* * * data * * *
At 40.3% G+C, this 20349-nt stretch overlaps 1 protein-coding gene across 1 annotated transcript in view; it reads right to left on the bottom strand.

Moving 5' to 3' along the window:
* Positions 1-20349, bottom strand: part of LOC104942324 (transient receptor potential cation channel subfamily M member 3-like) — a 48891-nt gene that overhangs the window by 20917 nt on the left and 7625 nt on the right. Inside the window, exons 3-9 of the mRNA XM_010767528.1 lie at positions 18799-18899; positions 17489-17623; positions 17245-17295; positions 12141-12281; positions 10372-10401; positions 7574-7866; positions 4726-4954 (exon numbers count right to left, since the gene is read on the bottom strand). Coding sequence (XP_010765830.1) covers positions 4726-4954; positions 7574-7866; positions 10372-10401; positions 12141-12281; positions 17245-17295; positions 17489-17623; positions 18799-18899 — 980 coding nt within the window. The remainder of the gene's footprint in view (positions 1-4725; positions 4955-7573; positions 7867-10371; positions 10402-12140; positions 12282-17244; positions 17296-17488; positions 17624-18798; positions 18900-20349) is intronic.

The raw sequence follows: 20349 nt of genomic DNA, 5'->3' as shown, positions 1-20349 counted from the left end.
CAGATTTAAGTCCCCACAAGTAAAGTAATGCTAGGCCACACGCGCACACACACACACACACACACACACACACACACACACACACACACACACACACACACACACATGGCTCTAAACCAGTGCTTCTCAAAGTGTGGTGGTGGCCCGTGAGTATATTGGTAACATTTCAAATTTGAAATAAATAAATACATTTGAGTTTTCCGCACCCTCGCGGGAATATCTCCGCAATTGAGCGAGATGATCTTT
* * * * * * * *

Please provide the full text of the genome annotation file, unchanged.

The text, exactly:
At 40.3% G+C, this 20349-nt stretch overlaps 1 protein-coding gene across 1 annotated transcript in view; it reads right to left on the bottom strand.

Moving 5' to 3' along the window:
* Positions 1-20349, bottom strand: part of LOC104942324 (transient receptor potential cation channel subfamily M member 3-like) — a 48891-nt gene that overhangs the window by 20917 nt on the left and 7625 nt on the right. Inside the window, exons 3-9 of the mRNA XM_010767528.1 lie at positions 18799-18899; positions 17489-17623; positions 17245-17295; positions 12141-12281; positions 10372-10401; positions 7574-7866; positions 4726-4954 (exon numbers count right to left, since the gene is read on the bottom strand). Coding sequence (XP_010765830.1) covers positions 4726-4954; positions 7574-7866; positions 10372-10401; positions 12141-12281; positions 17245-17295; positions 17489-17623; positions 18799-18899 — 980 coding nt within the window. The remainder of the gene's footprint in view (positions 1-4725; positions 4955-7573; positions 7867-10371; positions 10402-12140; positions 12282-17244; positions 17296-17488; positions 17624-18798; positions 18900-20349) is intronic.

The raw sequence follows: 20349 nt of genomic DNA, 5'->3' as shown, positions 1-20349 counted from the left end.
CAGATTTAAGTCCCCACAAGTAAAGTAATGCTAGGCCACACGCGCACACACACACACACACACACACACACACACACACACACACACACACACACACACACACACATGGCTCTAAACCAGTGCTTCTCAAAGTGTGGTGGTGGCCCGTGAGTATATTGGTAACATTTCAAATTTGAAATAAATAAATACATTTGAGTTTTCCGCACCCTCGCGGGAATATCTCCGCAATTGAGCGAGATGATCTTT